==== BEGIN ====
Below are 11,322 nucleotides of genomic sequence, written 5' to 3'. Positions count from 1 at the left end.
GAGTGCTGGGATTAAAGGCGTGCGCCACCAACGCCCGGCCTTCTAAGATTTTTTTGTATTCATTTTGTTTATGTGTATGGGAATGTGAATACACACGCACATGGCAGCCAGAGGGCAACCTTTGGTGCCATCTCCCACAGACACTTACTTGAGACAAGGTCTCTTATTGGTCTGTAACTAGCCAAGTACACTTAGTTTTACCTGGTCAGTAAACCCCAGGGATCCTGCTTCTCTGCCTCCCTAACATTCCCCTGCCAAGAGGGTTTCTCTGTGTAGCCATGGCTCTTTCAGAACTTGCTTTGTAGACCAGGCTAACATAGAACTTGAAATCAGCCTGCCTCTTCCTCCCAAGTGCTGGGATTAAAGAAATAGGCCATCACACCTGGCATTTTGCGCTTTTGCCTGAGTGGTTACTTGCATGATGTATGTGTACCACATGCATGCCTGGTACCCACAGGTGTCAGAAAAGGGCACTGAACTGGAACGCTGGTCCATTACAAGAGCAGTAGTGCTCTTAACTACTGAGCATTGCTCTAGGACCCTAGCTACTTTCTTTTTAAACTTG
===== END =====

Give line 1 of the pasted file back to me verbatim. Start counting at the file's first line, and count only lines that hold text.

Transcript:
Below are 11,322 nucleotides of genomic sequence, written 5' to 3'. Positions count from 1 at the left end.